“Union is our strength,” he declared.

The French-Swiss dual national, originally from Brittany, sells around 30 high-end watches a year costing between CHF30,000-75,000, including models like his unique Upside Down watch.

Ludovic Ballouard

Business is really tough at the moment, however, he declared.

“People are not spending money or are just buying brands from the big groups,” he added. “I can’t seem to sell. If I made watches with tourbillon movements, I wouldn’t manage to get by.”

Ballouard said he regretted the SNB decision, but said it was “unavoidable” and “unsurprising”.

“I’ve been adapting to the new situation for the past five years. It’s not as if it came out of nowhere,” he said.

One immediate consequence for him will probably be an increase in his price tags.

“Many people have criticized me for not being more expensive,” said the watchmaker.

Opposite direction

At the other end of the room, Antoine PreziusoExternal link remains a model of calm amid the current storm.

“I’m confident. Over the past 35 years I’ve been through lots of crises and economic problems but as an independent I haven’t been affected,” declared the owner of the small family-run Geneva watch brand, which specializes in luxury models ranging from CHF8,000-800,000.

“We don’t make watches, we make art. This watch is made from a piece of a meteorite. You have to have your head in the stars in this business,” he says pointing at a watch in a display cabinet. “When the industry goes in one direction I launch myself in the opposite direction and it always works.”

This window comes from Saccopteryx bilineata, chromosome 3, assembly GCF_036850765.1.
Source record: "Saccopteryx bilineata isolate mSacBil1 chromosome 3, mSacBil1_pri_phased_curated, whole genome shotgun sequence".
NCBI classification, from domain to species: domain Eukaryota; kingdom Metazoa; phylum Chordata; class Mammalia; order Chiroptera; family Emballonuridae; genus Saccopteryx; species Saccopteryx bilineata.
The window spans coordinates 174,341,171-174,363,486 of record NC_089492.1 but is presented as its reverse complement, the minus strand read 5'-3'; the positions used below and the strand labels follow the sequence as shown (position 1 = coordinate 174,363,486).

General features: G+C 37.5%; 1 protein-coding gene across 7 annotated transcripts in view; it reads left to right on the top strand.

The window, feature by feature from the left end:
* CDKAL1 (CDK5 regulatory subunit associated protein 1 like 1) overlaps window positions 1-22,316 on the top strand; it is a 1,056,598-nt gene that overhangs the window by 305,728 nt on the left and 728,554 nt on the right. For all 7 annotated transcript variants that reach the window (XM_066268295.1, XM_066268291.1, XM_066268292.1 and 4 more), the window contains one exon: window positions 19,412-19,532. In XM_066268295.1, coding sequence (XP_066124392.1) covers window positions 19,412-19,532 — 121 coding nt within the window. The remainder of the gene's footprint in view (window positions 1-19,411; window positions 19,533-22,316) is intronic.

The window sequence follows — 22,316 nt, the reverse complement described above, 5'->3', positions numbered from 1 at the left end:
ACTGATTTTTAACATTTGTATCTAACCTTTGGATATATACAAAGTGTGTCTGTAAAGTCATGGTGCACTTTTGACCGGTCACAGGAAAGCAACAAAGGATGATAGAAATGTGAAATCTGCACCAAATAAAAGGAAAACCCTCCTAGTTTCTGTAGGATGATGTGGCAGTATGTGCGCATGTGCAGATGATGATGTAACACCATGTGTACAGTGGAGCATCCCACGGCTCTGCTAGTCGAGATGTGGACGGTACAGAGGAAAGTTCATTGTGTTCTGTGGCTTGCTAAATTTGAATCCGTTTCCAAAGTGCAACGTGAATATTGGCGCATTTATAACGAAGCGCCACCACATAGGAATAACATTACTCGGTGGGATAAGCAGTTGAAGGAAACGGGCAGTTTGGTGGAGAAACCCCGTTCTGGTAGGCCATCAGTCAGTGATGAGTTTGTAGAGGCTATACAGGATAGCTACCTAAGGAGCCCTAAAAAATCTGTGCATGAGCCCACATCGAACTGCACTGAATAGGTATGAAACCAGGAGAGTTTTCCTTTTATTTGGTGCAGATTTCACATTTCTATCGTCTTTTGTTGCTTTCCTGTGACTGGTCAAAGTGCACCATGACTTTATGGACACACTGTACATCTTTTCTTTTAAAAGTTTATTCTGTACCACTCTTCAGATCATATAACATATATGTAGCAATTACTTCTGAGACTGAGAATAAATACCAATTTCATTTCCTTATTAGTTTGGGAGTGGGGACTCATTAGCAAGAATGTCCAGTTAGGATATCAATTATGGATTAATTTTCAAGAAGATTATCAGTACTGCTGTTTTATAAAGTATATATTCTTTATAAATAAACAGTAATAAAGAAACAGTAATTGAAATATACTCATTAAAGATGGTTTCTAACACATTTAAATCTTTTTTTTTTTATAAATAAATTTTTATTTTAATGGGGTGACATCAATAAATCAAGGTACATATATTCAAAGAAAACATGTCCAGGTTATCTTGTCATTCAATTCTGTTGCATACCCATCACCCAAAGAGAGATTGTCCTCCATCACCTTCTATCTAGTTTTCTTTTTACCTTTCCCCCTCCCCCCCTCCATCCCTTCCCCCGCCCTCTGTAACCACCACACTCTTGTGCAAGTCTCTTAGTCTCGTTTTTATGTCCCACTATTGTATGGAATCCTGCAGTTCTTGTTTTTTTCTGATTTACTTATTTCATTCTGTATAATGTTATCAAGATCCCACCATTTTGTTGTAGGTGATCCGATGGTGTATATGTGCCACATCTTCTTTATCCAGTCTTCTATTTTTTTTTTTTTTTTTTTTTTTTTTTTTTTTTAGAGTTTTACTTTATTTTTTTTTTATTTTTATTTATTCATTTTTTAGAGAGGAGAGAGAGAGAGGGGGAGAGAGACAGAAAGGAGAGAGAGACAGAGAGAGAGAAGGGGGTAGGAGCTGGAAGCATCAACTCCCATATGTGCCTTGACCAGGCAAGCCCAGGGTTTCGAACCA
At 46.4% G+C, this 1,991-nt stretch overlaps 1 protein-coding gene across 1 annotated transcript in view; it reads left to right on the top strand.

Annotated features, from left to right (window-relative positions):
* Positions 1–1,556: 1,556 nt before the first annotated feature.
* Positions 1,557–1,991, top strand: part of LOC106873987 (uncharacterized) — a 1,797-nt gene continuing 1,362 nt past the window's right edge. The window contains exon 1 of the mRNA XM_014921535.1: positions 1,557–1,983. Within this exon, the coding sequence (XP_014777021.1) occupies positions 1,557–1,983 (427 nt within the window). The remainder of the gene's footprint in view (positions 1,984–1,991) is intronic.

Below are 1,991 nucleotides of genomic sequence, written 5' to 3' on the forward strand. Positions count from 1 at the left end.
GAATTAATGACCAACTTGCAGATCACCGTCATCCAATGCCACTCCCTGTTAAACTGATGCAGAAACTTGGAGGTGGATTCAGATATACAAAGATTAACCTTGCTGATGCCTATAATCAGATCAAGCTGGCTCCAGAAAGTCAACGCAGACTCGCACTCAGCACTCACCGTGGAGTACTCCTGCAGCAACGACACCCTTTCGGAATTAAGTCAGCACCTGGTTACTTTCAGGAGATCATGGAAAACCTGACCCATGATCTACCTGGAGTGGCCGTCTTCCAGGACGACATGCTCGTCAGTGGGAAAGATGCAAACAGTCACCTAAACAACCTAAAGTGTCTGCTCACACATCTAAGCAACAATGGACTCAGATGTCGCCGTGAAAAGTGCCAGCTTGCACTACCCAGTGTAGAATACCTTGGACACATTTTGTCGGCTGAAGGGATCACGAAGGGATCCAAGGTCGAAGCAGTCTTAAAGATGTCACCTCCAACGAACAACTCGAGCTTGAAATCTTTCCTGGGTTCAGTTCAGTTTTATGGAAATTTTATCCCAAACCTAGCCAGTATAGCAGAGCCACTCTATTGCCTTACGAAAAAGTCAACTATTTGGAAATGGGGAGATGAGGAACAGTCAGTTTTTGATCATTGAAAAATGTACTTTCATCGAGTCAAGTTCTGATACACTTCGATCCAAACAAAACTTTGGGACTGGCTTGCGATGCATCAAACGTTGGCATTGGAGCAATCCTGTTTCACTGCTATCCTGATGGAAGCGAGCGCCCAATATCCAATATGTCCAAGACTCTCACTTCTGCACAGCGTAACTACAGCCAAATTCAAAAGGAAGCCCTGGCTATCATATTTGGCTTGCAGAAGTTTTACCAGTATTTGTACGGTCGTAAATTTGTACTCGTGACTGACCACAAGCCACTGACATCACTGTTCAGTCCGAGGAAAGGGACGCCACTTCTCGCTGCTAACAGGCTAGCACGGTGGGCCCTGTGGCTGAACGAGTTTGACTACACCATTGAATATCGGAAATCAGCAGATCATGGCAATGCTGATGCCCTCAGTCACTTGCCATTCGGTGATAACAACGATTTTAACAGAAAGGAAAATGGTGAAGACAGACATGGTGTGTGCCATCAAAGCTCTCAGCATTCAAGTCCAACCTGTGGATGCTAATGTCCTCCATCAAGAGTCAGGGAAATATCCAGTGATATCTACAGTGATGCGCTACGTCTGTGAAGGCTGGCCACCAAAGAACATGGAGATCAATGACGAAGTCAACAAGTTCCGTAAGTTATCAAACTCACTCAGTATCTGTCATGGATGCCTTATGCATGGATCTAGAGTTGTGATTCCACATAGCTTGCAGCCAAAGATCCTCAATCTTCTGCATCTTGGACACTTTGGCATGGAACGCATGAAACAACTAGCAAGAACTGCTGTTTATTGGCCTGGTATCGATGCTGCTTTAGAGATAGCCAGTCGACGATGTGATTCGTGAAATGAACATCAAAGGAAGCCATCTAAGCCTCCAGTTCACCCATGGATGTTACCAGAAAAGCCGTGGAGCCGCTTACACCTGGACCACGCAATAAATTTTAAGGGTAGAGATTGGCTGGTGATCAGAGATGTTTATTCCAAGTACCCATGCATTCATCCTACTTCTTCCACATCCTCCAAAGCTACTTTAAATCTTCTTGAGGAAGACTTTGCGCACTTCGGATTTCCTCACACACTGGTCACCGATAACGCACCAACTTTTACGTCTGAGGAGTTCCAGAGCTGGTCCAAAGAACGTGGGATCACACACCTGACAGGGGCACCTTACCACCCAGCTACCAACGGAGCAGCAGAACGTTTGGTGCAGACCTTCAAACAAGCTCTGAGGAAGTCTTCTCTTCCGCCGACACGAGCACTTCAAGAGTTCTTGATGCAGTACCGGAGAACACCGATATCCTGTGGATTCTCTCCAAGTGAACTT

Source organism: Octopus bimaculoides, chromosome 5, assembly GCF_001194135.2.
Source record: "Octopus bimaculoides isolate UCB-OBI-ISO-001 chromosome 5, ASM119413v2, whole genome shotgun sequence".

Preziuso said he was generally unaffected by Swiss franc/euro exchange rate problems and built everything at his own workshop so faced few issues with suppliers or retailers.

“It’s 99% made in Geneva. The one per cent is the crocodile strap, which you don’t find in Lake Geneva,” he quipped.

While he admitted to noticing a certain economic slowdown  his wealthy customers mainly from Russia, Ukraine, Japan, the Middle East and Geneva continue to flock to his exhibitions, he added.

Huge offer

While more established niche firms are able to find their way through the current jungle, newcomers will find it much harder, watchmakers agree.

The success of watchmaking over the past ten years has resulted in a huge offer which is problematic, said Vincent CalbreseExternal link, one of the founders of the Horological Academy of Independent CreatorsExternal link, who had a stand at the SIWP.

“Today there is a vast offer. Lots of big watch firms now also manufacture their own complications  and specialist parts. The importance of craftsmen has been minimised,” he declared. 

“Also, people are only buying based on information they get in advertising from the big groups who we can’t compete with. Watch shops take commissions from them and the brands act as mafias banning competitors.  On top of this the general public is only interested in what’s fashionable.” 

“This whole period of renaissance risks dying. One of the aims of this pavilion is to resist the pressures from the big watch groups,” said Calbrese.